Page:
Ranking the NFC South’s tight end groups: Jared Cook joins talented bunch of playmakers

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It’s often easy for football fans to overlook the tight end position, but it’s among the most important in the game.

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The best are both reliable run blockers and explosive downfield receivers who create matchup advantages for his team’s offense. While the NFC South tight ends may be overshadowed by some of the division’s other skill players, each team has a legitimate starter at the position.

Depth is important as well at tight end, and there is more specialization than many other offensive positions. Taking all of that into account, here are the rankings for the NFC South’s tight end groups:

4. Carolina Panthers

Aggregate score: 3

  • Top player: Greg Olsen
  • Drop-off factor: 2
  • Group production: 3
  • Best player: 3
  • Consistency: 3
  • Depth: 4

After the 2016 season, the Panthers earning the worst aggregate score at tight end would have been unthinkable. That year, Greg Olsen became the first tight end in franchise history with three straight 1,000-yard seasons, and he was considered one of the best tight ends in the league. But injuries have forced him to play less than 10 games in each of the last two seasons, and he failed to top 300 receiving yards in either year.

Olsen’s primary reserve, Ian Thomas, is a very intriguing player with a lot of upside. Filling in for Olsen for much of the year, the rookie fourth-round pick caught 36 passes for 333 yards and two touchdowns. The former Indiana Hoosier was especially effective in the final four weeks of the season, and his strong finish left some believing he could be in line for a bigger role even if Olsen is back at full health. Chris Manhertz was the third option behind Olsen and Thomas last season, catching two passes for 52 yards and a touchdown.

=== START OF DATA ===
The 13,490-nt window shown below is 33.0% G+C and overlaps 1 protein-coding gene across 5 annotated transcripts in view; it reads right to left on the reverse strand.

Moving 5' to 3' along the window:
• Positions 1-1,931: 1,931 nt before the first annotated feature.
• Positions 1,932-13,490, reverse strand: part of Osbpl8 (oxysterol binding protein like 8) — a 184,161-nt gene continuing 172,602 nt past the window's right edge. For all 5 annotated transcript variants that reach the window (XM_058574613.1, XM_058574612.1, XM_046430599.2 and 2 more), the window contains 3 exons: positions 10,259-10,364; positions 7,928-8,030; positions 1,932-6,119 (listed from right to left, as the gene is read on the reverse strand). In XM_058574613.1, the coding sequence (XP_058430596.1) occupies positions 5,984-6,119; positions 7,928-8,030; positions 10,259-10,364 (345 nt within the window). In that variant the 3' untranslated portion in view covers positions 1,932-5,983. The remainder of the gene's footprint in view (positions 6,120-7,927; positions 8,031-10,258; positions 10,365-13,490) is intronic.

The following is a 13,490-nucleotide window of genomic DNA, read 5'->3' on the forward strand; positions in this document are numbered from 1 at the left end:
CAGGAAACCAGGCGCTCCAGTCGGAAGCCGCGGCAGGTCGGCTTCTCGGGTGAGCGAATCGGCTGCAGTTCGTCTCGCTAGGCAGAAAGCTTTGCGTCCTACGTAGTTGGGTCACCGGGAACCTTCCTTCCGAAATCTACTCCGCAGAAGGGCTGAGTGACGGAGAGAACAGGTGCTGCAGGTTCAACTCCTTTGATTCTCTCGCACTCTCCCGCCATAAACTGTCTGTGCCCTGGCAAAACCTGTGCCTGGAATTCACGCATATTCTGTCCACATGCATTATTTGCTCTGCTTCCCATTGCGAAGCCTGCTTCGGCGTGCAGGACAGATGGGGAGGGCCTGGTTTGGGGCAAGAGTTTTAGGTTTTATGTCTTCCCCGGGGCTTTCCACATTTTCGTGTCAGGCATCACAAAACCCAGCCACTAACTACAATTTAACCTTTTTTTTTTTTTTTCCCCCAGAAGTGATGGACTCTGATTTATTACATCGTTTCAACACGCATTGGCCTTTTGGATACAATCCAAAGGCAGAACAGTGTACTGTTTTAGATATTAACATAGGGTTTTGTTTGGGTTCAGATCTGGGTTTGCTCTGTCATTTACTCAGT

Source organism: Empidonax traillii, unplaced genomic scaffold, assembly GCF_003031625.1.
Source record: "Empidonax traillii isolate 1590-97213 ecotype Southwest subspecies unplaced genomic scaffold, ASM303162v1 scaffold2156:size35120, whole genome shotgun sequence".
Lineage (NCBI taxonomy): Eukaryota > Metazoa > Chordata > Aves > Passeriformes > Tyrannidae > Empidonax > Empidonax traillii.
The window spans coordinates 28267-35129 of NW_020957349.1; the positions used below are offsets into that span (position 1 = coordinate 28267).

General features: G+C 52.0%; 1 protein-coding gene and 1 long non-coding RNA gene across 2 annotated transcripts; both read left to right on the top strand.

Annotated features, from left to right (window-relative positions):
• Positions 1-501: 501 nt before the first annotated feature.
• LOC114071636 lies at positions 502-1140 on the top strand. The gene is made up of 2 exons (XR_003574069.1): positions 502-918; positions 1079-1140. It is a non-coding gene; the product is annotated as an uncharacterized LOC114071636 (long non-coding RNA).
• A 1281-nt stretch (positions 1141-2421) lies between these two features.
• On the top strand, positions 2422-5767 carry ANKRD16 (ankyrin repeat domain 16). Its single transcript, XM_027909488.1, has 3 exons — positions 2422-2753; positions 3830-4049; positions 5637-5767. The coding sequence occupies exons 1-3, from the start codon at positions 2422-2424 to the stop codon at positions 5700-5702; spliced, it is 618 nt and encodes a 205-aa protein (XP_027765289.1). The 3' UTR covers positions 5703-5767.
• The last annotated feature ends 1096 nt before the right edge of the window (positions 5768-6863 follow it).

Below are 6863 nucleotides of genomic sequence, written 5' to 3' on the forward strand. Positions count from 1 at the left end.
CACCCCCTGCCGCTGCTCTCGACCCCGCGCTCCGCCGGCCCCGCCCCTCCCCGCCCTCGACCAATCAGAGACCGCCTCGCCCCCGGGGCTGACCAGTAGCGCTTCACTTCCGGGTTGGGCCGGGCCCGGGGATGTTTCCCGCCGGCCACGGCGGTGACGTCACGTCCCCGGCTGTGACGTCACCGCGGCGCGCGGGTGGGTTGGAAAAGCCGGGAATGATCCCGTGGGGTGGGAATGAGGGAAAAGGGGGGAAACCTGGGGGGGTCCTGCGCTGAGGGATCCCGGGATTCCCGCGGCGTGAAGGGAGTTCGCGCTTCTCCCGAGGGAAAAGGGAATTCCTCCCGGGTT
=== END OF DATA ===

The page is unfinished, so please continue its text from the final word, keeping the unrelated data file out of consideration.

3. New Orleans Saints

Aggregate score: 2.6

  • Top player: Jared Cook
  • Drop-off factor: 3
  • Group production: 2
  • Best player: 1
  • Consistency: 4
  • Depth: 3

A strong case could be made that New Orleans should be higher on this list, and the addition of Jared Cook could be among the division’s most impactful. Cook is coming off a career year in Oakland during which he caught 68 passes for 896 yards and six touchdowns. The Saints parted ways with former starter Benjamin Watson this offseason, but Cook is an upgrade in a lot of ways.

While that change should benefit the Saints’ already potent offense, it remains to be seen exactly how Cook slots into the rotation. Behind Cook, Josh Hill and Dan Arnold return as the primary backups. The duo caught a combined 28 passes for 335 yards and two touchdowns. The Saints definitely got better at the tight end position this offseason.

2. Atlanta Falcons

Aggregate score: 2.4

  • Top player: Austin Hooper
  • Drop-off factor: 4
  • Group production: 4
  • Best player: 2
  • Consistency: 1
  • Depth: 1

At first glance it may seem strange to view the Falcons as having the second-best tight end group in the NFC South, but they have a well-rounded unit. Atlanta has a Pro Bowl starter in Austin Hooper, who is coming off a career year with 71 catches for 660 yards and four touchdowns. Hooper has improved in each of his three NFL seasons. The Falcons also brought back primary blocking tight end Logan Paulsen, and Eric Saubert is a young tight end who shows a lot of promise as a receiver but has yet to be effective in games.

Atlanta’s primary addition at the position is Luke Stocker, who offers versatility as both a tight end and a fullback. Stocker caught 15 passes for a career-high 165 yards and two touchdowns last season with the Tennessee Titans. The Falcons might not have a plethora of receiving tight ends at their disposal, but they are well-suited with Hooper at the top of the depth chart. With their remaining space, the Falcons have added versatility and reliability to their tight end group.

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1. Tampa Bay Buccaneers

Aggregate score: 2

  • Top player: O.J. Howard
  • Drop-off factor: 1
  • Group production: 1
  • Best player: 4
  • Consistency: 2
  • Depth: 2

The Buccaneers have the best one-two punch at the tight end position in the NFC South. Cameron Brate had a down year in 2018, but he still managed six touchdown catches. But while Brate has proven himself as a good NFL tight end, he appears to have been (rightfully) jumped on the depth chart by O.J. Howard. In his second NFL season, Howard caught 34 passes for 565 yards and five touchdowns. The size and athleticism that made Howard a first-round draft pick have helped him get off to a fast start in the NFL.

Jordan Leggett was a notable addition for the Buccaneers this offseason. Last season with the Jets – his second in the NFL – Leggett caught 14 passes for 114 yards and a touchdown. He should be a nice third option in Tampa Bay. Antony Auclair, who caught seven passes for 48 yards in 2018, will also return for the Buccaneers. The combination of depth and talent at the top of the depth chart makes Tampa Bay’s tight end group the best in the NFC South.

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